# Understand the problem

[/et_pb_text][et_pb_text _builder_version="3.22.4" text_font="Raleway||||||||" background_color="#f4f4f4" box_shadow_style="preset2" custom_margin="10px||10px" custom_padding="10px|20px|10px|20px"]Given a prime number $p$ and let $\overline{v_1},\overline{v_2},\dotsc ,\overline{v_n}$ be $n$ distinct vectors of length $p$ with integer coordinates in an $\mathbb{R}^3$ Cartesian coordinate system. Suppose that for any $1\leqslant j, there exists an integer $0<\ell  such that all three coordinates of $\overline{v_j} -\ell \cdot \overline{v_k}$ is divisible by $p$. Prove that $n\leqslant 6$.

[/et_pb_text][/et_pb_column][/et_pb_row][et_pb_row _builder_version="3.25"][et_pb_column type="4_4" _builder_version="3.25" custom_padding="|||" custom_padding__hover="|||"][et_pb_accordion open_toggle_text_color="#0c71c3" _builder_version="3.26.6" toggle_font="||||||||" body_font="Raleway||||||||" text_orientation="center" custom_margin="10px||10px"][et_pb_accordion_item title="Source of the problem" open="on" _builder_version="3.26.6"]

[/et_pb_text][et_pb_tabs active_tab_background_color="#0c71c3" inactive_tab_background_color="#000000" _builder_version="3.26.6" tab_text_color="#ffffff" tab_font="||||||||" background_color="#ffffff"][et_pb_tab title="Hint 0" _builder_version="3.22.4"]Do you really need a hint? Try it first!

[/et_pb_tab][et_pb_tab title="Hint 1" _builder_version="3.26.6"]Prove that any two vectors are either perpendicular or colinear.[/et_pb_tab][et_pb_tab title="Hint 2" _builder_version="3.26.6"]

Note that $p^2| |\overline{v_j}-\ell\cdot\overline{v_k}|^2$. This implies that $p^2|\langle \overline{v_j},\overline{v_k}\rangle$. Also, from the Cauchy-Schwarz inequality we get $|\overline{v_j}|\cdot |\overline{v_k}|\ge |\langle\overline{v_j}.\overline{v_k}\rangle|$ hence $-|\overline{v_j}|\cdot |\overline{v_k}|\le\langle\overline{v_j}.\overline{v_k}\rangle\le |\overline{v_j}|\cdot |\overline{v_k}|$. Also, $latex | \overline{v_j}|\cdot |\overline{v_k}|=p^2$. As the dot product is also divisible by $p^2$, it has to be equal to $\pm p^2$ or 0. It cannot be $p^2$ because the vectors are distinct, hence it is either $-p^2$ or 0. Thus the two vectors are either perpendicular or colinear (adding to 0).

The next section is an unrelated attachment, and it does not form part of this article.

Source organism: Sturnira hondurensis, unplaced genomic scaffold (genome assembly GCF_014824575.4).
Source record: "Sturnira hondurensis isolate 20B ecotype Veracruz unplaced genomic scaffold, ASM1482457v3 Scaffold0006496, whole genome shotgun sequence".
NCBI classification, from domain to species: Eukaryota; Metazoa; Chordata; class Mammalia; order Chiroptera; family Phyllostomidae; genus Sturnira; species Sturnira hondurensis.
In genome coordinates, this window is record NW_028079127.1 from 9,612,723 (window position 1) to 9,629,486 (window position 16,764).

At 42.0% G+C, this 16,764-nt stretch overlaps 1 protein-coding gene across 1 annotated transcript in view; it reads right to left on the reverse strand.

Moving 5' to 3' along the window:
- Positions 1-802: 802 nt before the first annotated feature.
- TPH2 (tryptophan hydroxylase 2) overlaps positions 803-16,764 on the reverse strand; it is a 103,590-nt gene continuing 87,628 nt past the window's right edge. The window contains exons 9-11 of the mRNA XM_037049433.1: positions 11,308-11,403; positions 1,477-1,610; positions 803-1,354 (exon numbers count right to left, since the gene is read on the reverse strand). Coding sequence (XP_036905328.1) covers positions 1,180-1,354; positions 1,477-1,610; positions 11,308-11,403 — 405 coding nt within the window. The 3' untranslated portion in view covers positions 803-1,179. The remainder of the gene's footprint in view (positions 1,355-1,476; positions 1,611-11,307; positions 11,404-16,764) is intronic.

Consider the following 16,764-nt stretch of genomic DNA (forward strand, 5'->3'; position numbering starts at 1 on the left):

[/et_pb_tab][et_pb_tab title="Hint 3" _builder_version="3.26.6"]

Let us plot the vectors in $\mathbb{R}^3$ and identify them with their tips (as the tails are at the origin). We join two tips by a straight line segment if they correspond to perpendicular vectors. Show that the number of straight lines is at least $\frac{n(n-2)}{2}$. Also prove that, there do not exist 4 vectors such that every possible pair of tips is joined by a line segment.

[/et_pb_tab][et_pb_tab title="Hint 4" _builder_version="3.26.6"]From the last assertion, show that the number of straight line segments in the figure is at most $\frac{n^2}{3}$ (this is a special case of a result called Turan's theorem). Thus, $\frac{n^2}{3}\ge \frac{n(n-2)}{2}$. Hence $n\le 6$. [/et_pb_tab][/et_pb_tabs][et_pb_text _builder_version="3.26.4" text_font="Raleway|300|||||||" text_text_color="#ffffff" header_font="Raleway|300|||||||" header_text_color="#e2e2e2" background_color="#0c71c3" border_radii="on|5px|5px|5px|5px" box_shadow_style="preset3" custom_margin="48px||48px" custom_padding="20px|20px|20px|20px"]

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